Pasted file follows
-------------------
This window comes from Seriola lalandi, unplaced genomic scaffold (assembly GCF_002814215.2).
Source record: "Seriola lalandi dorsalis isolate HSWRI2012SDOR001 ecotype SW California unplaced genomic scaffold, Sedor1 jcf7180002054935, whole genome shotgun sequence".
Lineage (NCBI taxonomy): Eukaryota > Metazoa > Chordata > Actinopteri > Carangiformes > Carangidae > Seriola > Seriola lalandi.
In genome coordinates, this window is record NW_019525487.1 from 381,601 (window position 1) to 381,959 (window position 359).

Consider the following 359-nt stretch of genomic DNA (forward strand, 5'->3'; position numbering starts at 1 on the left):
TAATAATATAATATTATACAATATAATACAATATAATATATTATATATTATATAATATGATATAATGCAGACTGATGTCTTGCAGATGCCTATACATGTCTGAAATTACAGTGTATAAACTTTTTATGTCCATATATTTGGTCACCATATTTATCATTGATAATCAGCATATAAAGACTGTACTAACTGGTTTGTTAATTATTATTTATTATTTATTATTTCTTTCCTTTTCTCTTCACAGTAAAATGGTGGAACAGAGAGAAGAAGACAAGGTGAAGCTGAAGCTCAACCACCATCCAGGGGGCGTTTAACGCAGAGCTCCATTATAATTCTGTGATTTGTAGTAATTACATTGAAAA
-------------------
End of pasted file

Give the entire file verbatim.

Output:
This window comes from Seriola lalandi, unplaced genomic scaffold (assembly GCF_002814215.2).
Source record: "Seriola lalandi dorsalis isolate HSWRI2012SDOR001 ecotype SW California unplaced genomic scaffold, Sedor1 jcf7180002054935, whole genome shotgun sequence".
Lineage (NCBI taxonomy): Eukaryota > Metazoa > Chordata > Actinopteri > Carangiformes > Carangidae > Seriola > Seriola lalandi.
In genome coordinates, this window is record NW_019525487.1 from 381,601 (window position 1) to 381,959 (window position 359).

Consider the following 359-nt stretch of genomic DNA (forward strand, 5'->3'; position numbering starts at 1 on the left):
TAATAATATAATATTATACAATATAATACAATATAATATATTATATATTATATAATATGATATAATGCAGACTGATGTCTTGCAGATGCCTATACATGTCTGAAATTACAGTGTATAAACTTTTTATGTCCATATATTTGGTCACCATATTTATCATTGATAATCAGCATATAAAGACTGTACTAACTGGTTTGTTAATTATTATTTATTATTTATTATTTCTTTCCTTTTCTCTTCACAGTAAAATGGTGGAACAGAGAGAAGAAGACAAGGTGAAGCTGAAGCTCAACCACCATCCAGGGGGCGTTTAACGCAGAGCTCCATTATAATTCTGTGATTTGTAGTAATTACATTGAAAA